Invariants in probabilistic reasoning

Files in This Item:
File Description SizeFormat 
invariant_identities_preprint.pdf996.61 kBAdobe PDFDownload
Title: Invariants in probabilistic reasoning
Authors: Costello, FintanWatts, Paul
Permanent link: http://hdl.handle.net/10197/12115
Date: Feb-2018
Online since: 2021-04-22T15:08:28Z
Abstract: Recent research has identified three invariants or identities that appear to hold in people's probabilistic reasoning: the QQ identity, the addition law identity, and the Bayes rule identity (Costello and Watts, 2014, 2016a, Fisher and Wolfe, 2014, Wang and Busemeyer, 2013, Wang et al., 2014). Each of these identities represent specific agreement with the requirements of normative probability theory; strikingly, these identities seem to hold in people's judgements despite the presence of strong and systematic biases against the requirements of normative probability theory in those very same judgements. These results suggest that the systematic biases seen in people's probabilistic reasoning follow mathematical rules: for these particular identities, these rules cause an overall cancellation of biases and so produce agreement with normative requirements. We assess two competing mathematical models of probabilistic reasoning (the ‘probability theory plus noise’ model and the ‘quantum probability’ model) in terms of their ability to account for this pattern of systematic biases and invariant identities.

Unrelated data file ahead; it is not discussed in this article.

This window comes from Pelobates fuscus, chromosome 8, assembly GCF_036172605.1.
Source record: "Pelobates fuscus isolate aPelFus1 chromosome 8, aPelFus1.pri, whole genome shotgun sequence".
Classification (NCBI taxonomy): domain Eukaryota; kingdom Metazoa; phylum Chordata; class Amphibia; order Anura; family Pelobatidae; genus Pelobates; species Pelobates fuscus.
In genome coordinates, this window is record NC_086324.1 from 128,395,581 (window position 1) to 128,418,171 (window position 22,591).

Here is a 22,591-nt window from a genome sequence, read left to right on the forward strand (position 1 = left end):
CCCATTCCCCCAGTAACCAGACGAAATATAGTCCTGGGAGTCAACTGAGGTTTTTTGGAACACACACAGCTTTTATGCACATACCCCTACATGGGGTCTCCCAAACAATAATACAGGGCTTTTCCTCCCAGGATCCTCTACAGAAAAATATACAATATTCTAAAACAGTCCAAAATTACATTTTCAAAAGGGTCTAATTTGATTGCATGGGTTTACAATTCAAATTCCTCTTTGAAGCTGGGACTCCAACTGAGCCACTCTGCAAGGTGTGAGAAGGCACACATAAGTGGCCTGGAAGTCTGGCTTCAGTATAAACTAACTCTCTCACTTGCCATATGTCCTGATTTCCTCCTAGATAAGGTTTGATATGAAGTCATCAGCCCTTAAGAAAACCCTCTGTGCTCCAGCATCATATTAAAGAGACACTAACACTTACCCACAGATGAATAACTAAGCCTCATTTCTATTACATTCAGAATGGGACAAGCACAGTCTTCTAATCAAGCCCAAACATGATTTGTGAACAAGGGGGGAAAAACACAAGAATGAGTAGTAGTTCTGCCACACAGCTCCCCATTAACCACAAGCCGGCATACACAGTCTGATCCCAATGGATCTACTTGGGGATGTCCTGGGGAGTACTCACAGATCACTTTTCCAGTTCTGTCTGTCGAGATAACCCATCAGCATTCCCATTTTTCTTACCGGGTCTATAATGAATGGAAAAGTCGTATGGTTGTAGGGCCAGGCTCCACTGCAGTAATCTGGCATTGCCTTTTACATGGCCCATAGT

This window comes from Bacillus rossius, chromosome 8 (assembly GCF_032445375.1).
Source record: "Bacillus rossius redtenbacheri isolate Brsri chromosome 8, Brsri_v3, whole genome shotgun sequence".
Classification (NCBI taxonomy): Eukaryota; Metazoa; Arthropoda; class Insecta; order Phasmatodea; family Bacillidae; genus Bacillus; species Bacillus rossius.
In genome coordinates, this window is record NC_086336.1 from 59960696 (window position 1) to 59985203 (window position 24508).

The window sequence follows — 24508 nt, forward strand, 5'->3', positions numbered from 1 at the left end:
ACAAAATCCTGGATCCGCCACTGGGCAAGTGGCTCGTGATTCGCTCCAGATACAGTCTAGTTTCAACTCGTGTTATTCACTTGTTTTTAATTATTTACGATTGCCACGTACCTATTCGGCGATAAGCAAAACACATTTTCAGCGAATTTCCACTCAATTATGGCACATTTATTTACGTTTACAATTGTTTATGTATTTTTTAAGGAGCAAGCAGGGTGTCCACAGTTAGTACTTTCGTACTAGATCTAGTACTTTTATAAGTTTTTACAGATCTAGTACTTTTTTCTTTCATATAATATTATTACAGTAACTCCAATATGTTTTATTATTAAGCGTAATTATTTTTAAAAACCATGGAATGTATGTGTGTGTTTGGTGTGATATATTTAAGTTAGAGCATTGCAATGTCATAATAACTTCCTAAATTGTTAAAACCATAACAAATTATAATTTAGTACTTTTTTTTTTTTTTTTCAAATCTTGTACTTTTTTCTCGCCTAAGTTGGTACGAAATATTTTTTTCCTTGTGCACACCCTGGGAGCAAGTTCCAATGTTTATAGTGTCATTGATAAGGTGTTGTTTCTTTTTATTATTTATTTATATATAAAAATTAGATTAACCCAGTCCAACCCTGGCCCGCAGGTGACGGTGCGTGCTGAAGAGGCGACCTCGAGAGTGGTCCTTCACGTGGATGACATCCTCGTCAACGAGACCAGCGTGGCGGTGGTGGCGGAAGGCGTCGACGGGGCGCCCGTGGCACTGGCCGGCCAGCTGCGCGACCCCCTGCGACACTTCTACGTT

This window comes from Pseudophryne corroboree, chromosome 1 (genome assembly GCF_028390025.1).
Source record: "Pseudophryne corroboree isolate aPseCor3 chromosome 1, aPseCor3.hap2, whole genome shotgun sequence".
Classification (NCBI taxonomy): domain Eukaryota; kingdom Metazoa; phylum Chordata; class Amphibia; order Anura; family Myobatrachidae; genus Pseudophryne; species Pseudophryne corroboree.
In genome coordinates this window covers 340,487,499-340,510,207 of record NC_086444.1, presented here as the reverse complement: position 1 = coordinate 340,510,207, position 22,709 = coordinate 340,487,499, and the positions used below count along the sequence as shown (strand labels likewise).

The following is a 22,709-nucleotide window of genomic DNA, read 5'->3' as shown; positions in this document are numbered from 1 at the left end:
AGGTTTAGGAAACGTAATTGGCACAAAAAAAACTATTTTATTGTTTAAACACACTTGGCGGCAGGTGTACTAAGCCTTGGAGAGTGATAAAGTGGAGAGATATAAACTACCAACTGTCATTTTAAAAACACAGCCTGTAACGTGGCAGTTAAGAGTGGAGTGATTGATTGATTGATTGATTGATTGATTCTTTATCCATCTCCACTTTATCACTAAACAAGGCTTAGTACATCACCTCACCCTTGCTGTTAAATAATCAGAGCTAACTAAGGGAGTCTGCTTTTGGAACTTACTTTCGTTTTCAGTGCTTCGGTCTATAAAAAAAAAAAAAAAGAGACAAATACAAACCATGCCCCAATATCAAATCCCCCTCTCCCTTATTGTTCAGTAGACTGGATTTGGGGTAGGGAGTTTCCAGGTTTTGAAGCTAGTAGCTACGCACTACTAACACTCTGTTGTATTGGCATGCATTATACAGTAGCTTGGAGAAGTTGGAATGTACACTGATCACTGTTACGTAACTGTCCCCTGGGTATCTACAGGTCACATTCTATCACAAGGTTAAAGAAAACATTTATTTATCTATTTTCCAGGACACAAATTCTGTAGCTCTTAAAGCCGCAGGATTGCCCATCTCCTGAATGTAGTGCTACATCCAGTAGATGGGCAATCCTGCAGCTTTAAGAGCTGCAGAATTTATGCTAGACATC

Type of material: Journal Article
Publisher: Elsevier
Journal: Cognitive Psychology
Volume: 100
Start page: 1
End page: 16
Copyright (published version): 2017 Elsevier
Keywords: HumansBayes TheoremProbability TheoryRationalityBiasesProbability
DOI: 10.1016/j.cogpsych.2017.11.003
Language: en
Status of Item: Peer reviewed
ISSN: 0010-0285
This item is made available under a Creative Commons License: https://creativecommons.org/licenses/by-nc-nd/3.0/ie/
Appears in Collections:Computer Science Research Collection

Show full item record

Page view(s)

129
Last Week
11
Last month
checked on May 10, 2021

Download(s)

10
checked on May 10, 2021

Google ScholarTM

Check

Altmetric


If you are a publisher or author and have copyright concerns for any item, please email research.repository@ucd.ie and the item will be withdrawn immediately. The author or person responsible for depositing the article will be contacted within one business day.